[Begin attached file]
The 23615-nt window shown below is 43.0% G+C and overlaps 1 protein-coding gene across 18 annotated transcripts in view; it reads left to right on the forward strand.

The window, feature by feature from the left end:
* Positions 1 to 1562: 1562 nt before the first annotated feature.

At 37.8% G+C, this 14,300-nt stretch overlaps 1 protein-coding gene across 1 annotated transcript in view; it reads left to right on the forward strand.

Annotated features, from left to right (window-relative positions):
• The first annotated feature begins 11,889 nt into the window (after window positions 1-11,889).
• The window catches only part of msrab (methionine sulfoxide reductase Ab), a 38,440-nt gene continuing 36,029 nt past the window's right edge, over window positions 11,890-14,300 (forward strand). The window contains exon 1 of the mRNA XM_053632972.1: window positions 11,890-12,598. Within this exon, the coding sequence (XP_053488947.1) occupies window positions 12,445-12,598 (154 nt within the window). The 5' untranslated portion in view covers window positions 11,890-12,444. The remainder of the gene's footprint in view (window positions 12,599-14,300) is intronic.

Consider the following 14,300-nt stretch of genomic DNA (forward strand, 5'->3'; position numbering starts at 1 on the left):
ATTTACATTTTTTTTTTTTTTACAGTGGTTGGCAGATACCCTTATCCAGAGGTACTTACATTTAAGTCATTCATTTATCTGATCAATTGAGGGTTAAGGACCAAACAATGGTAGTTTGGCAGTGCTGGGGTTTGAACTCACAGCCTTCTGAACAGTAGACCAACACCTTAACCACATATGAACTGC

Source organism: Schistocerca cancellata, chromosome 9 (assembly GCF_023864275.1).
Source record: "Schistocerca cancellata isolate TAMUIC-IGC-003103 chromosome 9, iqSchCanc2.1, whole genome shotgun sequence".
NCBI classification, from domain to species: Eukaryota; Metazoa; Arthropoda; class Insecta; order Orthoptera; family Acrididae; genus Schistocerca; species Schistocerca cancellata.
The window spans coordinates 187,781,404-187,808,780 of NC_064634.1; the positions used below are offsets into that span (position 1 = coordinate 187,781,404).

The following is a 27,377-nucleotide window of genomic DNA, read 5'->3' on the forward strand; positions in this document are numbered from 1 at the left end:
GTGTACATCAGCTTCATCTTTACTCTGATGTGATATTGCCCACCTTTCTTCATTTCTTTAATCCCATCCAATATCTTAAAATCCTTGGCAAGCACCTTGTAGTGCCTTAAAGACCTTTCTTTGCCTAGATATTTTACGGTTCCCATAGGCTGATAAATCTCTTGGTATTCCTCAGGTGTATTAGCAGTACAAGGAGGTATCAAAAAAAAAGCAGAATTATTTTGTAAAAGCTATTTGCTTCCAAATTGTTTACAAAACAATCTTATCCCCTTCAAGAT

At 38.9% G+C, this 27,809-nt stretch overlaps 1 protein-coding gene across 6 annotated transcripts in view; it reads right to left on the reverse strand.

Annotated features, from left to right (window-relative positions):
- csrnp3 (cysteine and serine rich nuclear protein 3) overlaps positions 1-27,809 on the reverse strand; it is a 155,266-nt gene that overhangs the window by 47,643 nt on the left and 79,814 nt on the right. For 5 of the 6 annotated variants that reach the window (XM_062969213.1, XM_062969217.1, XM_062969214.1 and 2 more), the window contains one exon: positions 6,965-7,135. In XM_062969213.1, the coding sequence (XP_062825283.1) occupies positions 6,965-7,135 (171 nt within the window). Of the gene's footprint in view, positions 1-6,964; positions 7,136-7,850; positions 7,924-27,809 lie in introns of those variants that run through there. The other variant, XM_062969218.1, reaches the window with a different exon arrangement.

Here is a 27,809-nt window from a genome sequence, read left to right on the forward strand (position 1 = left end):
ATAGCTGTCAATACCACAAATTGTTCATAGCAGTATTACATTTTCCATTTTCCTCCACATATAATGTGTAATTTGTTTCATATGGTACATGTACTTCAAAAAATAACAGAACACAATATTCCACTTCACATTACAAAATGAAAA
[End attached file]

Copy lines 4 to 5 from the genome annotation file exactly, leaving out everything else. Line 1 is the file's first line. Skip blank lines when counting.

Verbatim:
At 37.8% G+C, this 14,300-nt stretch overlaps 1 protein-coding gene across 1 annotated transcript in view; it reads left to right on the forward strand.

Annotated features, from left to right (window-relative positions):